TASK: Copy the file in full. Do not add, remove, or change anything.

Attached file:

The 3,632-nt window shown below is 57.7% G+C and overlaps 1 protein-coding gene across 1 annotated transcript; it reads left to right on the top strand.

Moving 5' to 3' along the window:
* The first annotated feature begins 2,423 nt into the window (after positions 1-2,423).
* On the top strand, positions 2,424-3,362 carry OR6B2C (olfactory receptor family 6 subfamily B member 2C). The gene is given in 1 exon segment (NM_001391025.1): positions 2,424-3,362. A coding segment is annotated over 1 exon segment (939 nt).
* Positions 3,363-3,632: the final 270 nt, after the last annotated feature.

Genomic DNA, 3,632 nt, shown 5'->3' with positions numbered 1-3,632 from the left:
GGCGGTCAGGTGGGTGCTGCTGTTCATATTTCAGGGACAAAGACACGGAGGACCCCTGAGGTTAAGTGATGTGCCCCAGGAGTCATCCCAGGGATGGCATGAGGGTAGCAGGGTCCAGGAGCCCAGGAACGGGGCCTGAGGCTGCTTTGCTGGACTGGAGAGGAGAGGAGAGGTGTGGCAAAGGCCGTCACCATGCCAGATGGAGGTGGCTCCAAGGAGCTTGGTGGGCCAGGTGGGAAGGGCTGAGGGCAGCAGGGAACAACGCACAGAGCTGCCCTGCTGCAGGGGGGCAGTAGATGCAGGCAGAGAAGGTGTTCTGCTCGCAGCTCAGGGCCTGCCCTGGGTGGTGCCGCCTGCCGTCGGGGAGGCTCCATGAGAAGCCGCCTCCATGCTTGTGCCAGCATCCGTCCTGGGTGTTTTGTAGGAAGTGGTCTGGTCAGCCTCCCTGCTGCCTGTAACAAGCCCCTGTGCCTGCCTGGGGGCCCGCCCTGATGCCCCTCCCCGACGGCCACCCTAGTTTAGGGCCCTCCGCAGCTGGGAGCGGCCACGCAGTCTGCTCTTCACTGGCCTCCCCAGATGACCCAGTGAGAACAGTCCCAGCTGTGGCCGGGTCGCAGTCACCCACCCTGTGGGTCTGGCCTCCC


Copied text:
The 3,632-nt window shown below is 57.7% G+C and overlaps 1 protein-coding gene across 1 annotated transcript; it reads left to right on the top strand.

Moving 5' to 3' along the window:
* The first annotated feature begins 2,423 nt into the window (after positions 1-2,423).
* On the top strand, positions 2,424-3,362 carry OR6B2C (olfactory receptor family 6 subfamily B member 2C). The gene is given in 1 exon segment (NM_001391025.1): positions 2,424-3,362. A coding segment is annotated over 1 exon segment (939 nt).
* Positions 3,363-3,632: the final 270 nt, after the last annotated feature.

Genomic DNA, 3,632 nt, shown 5'->3' with positions numbered 1-3,632 from the left:
GGCGGTCAGGTGGGTGCTGCTGTTCATATTTCAGGGACAAAGACACGGAGGACCCCTGAGGTTAAGTGATGTGCCCCAGGAGTCATCCCAGGGATGGCATGAGGGTAGCAGGGTCCAGGAGCCCAGGAACGGGGCCTGAGGCTGCTTTGCTGGACTGGAGAGGAGAGGAGAGGTGTGGCAAAGGCCGTCACCATGCCAGATGGAGGTGGCTCCAAGGAGCTTGGTGGGCCAGGTGGGAAGGGCTGAGGGCAGCAGGGAACAACGCACAGAGCTGCCCTGCTGCAGGGGGGCAGTAGATGCAGGCAGAGAAGGTGTTCTGCTCGCAGCTCAGGGCCTGCCCTGGGTGGTGCCGCCTGCCGTCGGGGAGGCTCCATGAGAAGCCGCCTCCATGCTTGTGCCAGCATCCGTCCTGGGTGTTTTGTAGGAAGTGGTCTGGTCAGCCTCCCTGCTGCCTGTAACAAGCCCCTGTGCCTGCCTGGGGGCCCGCCCTGATGCCCCTCCCCGACGGCCACCCTAGTTTAGGGCCCTCCGCAGCTGGGAGCGGCCACGCAGTCTGCTCTTCACTGGCCTCCCCAGATGACCCAGTGAGAACAGTCCCAGCTGTGGCCGGGTCGCAGTCACCCACCCTGTGGGTCTGGCCTCCC